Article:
• In accordance with one or more aspects of the present invention, a system that facilitates wireless control over a load device is disclosed. The system includes a wireless switch component that is configured to wirelessly send a control signal. A control module component is also included that is operatively coupled to the load device and configured to control the load device in response to the wireless control signal from the wireless switch component.
  • To the accomplishment of the foregoing and related ends, the following description and annexed drawings set forth in detail certain illustrative aspects and implementations of the invention. These are indicative of but a few of the various ways in which one or more aspects of the present invention may be employed. Other aspects, advantages and novel features of the invention will become apparent from the following detailed description of the invention when considered in conjunction with the annexed drawings.
  • BRIEF DESCRIPTION OF THE DRAWINGS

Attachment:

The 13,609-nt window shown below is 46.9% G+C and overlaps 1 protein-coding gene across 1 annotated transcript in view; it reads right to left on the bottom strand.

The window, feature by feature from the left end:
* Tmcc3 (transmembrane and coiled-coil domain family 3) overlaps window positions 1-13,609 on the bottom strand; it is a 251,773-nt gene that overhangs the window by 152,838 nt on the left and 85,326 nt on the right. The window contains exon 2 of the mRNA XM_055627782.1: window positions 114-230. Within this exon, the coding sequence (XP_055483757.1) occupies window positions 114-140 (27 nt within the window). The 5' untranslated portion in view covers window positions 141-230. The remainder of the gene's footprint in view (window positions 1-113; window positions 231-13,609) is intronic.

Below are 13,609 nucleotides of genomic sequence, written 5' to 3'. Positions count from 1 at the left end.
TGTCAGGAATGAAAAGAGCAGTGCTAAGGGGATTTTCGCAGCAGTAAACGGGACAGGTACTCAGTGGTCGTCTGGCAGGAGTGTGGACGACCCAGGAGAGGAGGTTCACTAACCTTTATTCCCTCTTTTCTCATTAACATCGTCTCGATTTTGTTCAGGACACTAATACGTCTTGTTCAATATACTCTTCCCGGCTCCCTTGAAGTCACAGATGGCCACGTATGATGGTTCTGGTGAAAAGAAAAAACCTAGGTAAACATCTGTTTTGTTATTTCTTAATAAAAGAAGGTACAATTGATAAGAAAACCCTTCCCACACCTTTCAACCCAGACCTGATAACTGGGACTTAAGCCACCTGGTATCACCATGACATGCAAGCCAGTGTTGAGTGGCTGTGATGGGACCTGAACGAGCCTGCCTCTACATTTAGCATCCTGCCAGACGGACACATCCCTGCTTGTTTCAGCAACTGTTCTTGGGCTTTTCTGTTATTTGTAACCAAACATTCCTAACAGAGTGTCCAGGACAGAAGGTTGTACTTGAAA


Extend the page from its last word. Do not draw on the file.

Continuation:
• FIG. 1 is a system level block diagram illustrating a smart wireless switch (SWS) and associated control module according to one or more aspects of the present invention.
  • FIG. 2 is a plan view of a vehicle illustrating a lighting application for one or more aspects of the present invention.
  • DETAILED DESCRIPTION OF THE INVENTION
  • One or more aspects of the present invention are described with reference to the drawings, wherein like reference numerals are generally utilized to refer to like elements throughout, and wherein the various structures are not necessarily drawn to scale. It will be appreciated that where like acts, events, elements, layers, structures, etc. are reproduced, subsequent (redundant) discussions of the same may be omitted for the sake of brevity. In the following description, for purposes of explanation, numerous specific details are set forth in order to provide a thorough understanding of one or more aspects of the present invention. It may be evident, however, to one of ordinary skill in the art that one or more aspects of the present invention may be practiced with a lesser degree of these specific details. In other instances, known structures are shown in diagrammatic form in order to facilitate describing one or more aspects of the present invention.